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Most expressed concern that the action may negatively affect sales of California fruit crops, many of which will arrive in markets by May.

“It scares me to death,” said Martin Zaninovich, a table grape grower from Delano. “If it can happen to the Chileans, then it can happen to us. . . . Acts of terrorism in the food supply are a frightening situation.”

Zaninovich said that when any such recall is ordered, significant financial losses usually follow because produce is highly perishable and cannot withstand prolonged storage while the issue is resolved.

Steve Biswell of Nash de Camp Co. in Visalia markets both Chilean and California table grapes. As such, he has been frequently sought out here for information on the tampering incident. Biswell has little to offer colleagues in the produce industry.

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“How the consumer takes this episode could be very detrimental for Chilean imports . . . and I don’t look for this situation to help the California fruit growers much either,” he said. “Can we recover? We’ve never experienced anything like this before.”

The Chilean grape harvest extends until the end of April. The harvest is almost exactly the opposite of that of California. Some growers and shippers here, in fact, credit the Chileans for sustaining consumer interest in fruit such as peaches, nectarines and grapes throughout the year.

“The Chileans do an excellent job,” said Cliff Sadoian, a Dinuba-based grower. “They may even enhance our product by having the fruit available the year-round.”

Likewise, the Chileans’ problem may also hurt this state’s produce sector, he said.

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“The public perception is of fruit in general,” he said. “They don’t know, or care, from where a particular commodity comes.”

Others believe that the FDA’s ability to find two grapes apparently injected with cyanide out of 100,000 clusters of the fruit proves that there are safeguards built into the food supply.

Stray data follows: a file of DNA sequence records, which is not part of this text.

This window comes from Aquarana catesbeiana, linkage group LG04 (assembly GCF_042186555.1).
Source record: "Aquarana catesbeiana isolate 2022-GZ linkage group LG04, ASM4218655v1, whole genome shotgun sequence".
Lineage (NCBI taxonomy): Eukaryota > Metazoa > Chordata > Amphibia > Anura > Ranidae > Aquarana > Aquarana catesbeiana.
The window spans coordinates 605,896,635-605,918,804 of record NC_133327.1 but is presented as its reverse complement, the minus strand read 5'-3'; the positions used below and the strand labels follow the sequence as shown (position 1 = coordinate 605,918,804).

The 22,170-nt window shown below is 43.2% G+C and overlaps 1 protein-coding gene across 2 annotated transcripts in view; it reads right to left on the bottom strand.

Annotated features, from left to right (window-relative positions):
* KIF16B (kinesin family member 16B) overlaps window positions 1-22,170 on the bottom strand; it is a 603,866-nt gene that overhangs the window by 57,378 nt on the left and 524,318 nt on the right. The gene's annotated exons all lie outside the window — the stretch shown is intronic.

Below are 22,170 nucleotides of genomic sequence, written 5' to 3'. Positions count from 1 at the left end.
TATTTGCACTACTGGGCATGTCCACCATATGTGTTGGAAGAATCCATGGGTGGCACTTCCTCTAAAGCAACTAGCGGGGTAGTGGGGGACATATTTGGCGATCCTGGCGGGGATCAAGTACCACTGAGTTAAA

“We need to get that message across, that the ability of the federal government to find two berries that were sabotaged means that the system works and it didn’t fail us,” said Micky George of George Bros. Inc. in Sultana, Calif.

Nevertheless, he said, consumer fears generated from this issue may be transferred to California commodities in the coming weeks.

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“I don’t view this incident as helpful at all to the domestic situation,” he said. “But that remains to be seen.”

However, the Chileans’ problems may cut a different way, some acknowledged.

“I think consumers would be more confident in California produce now,” Zaninovich said. “In the United States, we have better regulations than in other parts of the world. Maybe the American public will feel better about our products.”

Though he worries about the fallout from the Chilean fruit recall, Sadoian also says it puts things into perspective.

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“Here in California we have the most stringent agricultural standards in the world. Other growers should try as hard as we do to conform to California’s standards so that everyone’s on the same playing field.”

Times staff writers Daniel P. Puzo and Michael Ybarra contributed to this story.

WHERE THEY COME FROM

Suppliers, by percentages, of all grapes consumed in the United States during 1988-89 importation season: California: 68.0% Chile: 27.5% Mexico: 2.5% Arizona: 2.0%

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Source: Chilean Winter Fruit Assn.